That may also be true of U.S. Attorney General Jeff Sessions, who when pressed about the issue during the course of an interview with Breitbart.com’s Joel Pollack seemed not to be familiar with the case.
The ominous silence of the State Department, which has always been opposed to efforts to hold the Palestinians accountable, on the case may also indicate that its influence—and those within the executive branch that always oppose allowing Americans to sue foreign governments—may be at work.
Then again, Trump’s lingering desire to do broker the “ultimate deal” of a Middle East peace agreement—a task he has delegated to son-in-law and senior adviser Jared Kushner—may also be behind a decision that will help keep the P.A. happy and not threaten its finances.
But whether you want to blame this on Trump’s massive ego, his son-in-law’s vain hopes for negotiations (which every sensible person knows are already doomed because of the P.A.’s intransigent refusal to end and admit defeat in their century-old war on Zionism) or the loyalty of the permanent bureaucracy in the Justice and the State departments to the failed policies of the past, the fact remains that this is a terrible mistake.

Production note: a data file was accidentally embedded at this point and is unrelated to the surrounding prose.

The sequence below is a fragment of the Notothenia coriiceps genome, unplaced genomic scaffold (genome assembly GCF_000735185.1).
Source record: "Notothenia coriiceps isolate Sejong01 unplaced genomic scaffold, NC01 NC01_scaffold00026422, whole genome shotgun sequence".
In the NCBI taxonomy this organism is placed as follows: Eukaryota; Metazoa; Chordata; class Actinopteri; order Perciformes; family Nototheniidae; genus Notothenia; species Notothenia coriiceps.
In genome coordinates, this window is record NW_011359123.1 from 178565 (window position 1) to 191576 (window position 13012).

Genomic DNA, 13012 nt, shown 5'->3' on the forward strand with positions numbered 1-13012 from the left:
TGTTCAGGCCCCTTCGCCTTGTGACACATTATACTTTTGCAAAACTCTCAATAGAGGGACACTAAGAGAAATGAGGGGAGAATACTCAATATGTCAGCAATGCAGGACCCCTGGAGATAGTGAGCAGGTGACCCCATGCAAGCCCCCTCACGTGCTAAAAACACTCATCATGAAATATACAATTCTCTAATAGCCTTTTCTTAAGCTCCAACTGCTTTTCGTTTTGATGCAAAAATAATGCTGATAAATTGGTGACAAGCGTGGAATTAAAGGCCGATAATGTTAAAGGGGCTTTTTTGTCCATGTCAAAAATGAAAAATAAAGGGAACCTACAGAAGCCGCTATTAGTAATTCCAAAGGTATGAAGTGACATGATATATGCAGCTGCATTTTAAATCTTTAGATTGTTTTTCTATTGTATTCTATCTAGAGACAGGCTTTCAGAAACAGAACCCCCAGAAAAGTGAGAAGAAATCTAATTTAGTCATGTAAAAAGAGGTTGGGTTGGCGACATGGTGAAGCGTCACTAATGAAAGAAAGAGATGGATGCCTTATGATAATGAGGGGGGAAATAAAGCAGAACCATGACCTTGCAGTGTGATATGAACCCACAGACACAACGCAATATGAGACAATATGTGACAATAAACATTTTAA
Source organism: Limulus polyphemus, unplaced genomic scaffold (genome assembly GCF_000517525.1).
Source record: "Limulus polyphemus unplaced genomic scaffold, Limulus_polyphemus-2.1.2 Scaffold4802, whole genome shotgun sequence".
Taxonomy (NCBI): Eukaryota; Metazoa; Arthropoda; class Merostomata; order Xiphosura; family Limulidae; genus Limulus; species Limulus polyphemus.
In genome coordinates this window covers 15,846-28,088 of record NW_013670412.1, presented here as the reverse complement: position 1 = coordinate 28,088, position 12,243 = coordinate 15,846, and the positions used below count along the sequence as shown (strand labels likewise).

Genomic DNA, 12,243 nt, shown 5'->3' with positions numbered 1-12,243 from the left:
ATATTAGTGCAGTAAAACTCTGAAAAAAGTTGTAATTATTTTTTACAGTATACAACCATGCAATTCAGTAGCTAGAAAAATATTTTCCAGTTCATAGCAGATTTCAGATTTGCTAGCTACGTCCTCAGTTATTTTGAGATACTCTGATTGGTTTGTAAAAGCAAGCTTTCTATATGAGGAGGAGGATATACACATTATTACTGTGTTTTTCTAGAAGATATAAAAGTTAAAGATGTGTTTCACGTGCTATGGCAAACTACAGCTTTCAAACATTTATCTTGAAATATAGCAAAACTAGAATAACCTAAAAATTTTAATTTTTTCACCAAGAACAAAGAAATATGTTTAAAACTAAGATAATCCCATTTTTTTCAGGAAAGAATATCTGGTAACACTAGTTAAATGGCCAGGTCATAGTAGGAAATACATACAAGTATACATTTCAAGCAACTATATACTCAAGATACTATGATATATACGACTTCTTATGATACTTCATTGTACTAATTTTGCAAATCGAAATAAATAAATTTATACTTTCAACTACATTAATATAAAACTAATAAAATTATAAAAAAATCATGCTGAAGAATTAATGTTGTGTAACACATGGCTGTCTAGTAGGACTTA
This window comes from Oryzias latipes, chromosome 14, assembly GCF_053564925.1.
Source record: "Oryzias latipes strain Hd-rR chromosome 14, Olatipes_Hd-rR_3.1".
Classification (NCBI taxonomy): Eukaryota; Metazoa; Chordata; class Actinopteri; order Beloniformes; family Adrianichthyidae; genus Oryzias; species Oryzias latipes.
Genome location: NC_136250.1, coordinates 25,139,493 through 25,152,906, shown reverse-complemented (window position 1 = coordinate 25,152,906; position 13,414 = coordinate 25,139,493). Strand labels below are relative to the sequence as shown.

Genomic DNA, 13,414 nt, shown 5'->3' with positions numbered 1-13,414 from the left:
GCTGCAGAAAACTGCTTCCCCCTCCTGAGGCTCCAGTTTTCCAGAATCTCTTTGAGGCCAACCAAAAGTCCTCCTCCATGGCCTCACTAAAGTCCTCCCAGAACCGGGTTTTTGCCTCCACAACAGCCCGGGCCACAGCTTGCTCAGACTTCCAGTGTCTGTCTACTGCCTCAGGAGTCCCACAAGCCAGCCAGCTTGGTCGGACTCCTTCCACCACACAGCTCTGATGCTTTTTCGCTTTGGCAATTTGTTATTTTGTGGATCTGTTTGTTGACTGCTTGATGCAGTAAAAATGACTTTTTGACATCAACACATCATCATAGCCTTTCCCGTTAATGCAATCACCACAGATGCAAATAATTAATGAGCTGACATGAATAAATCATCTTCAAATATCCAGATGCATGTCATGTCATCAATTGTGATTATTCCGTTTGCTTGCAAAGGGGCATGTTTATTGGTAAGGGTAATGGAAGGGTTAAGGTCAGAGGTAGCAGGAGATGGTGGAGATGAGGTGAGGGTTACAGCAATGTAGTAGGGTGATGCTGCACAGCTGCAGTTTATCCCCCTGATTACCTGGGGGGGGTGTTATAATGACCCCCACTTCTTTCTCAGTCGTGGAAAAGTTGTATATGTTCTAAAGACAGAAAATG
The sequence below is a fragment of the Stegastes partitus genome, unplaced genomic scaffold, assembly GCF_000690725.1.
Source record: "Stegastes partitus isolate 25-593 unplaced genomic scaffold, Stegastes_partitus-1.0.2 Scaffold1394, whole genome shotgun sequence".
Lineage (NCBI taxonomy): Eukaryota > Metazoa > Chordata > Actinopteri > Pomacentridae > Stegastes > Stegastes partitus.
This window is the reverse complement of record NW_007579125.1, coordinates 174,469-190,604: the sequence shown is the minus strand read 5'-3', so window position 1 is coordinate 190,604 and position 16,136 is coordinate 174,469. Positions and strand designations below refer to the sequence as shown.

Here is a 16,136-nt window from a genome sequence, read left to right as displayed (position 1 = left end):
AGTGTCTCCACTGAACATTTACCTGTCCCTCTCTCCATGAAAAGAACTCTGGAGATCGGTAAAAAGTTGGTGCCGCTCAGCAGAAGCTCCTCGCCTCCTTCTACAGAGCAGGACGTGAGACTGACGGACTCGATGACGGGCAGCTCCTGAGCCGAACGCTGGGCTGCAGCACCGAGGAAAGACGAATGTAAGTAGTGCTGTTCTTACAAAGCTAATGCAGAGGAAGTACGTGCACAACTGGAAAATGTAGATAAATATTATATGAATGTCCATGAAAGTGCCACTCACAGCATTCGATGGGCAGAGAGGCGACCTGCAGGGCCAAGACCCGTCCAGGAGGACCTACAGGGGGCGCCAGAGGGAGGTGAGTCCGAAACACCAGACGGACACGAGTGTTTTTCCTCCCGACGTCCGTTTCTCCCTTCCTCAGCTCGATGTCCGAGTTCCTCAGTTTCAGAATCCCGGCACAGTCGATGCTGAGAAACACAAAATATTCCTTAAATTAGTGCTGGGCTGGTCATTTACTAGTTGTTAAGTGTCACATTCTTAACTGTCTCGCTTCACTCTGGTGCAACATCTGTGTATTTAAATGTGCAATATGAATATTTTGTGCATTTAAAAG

The Solicitor General’s stand is contradicted by the efforts of many members of both parties in the House and the Senate to stand up for the Anti-Terrorism Act. The critics are pointing out that if the PLO prevails, then it will reinforce exactly the same violent policies that make peace impossible.
That isn’t acceptable and shouldn’t be allowed.
Trump and Sessions need to wake up to the implications of this decision and reverse it. If they don’t—or if the high court allows the reversal of the jury’s decision to stand—it will ring the death knell for any accountability of terror in the courts.
Jonathan S. Tobin is editor in chief of JNS — the Jewish News Syndicate. Follow him on Twitter at: @jonathans_tobin.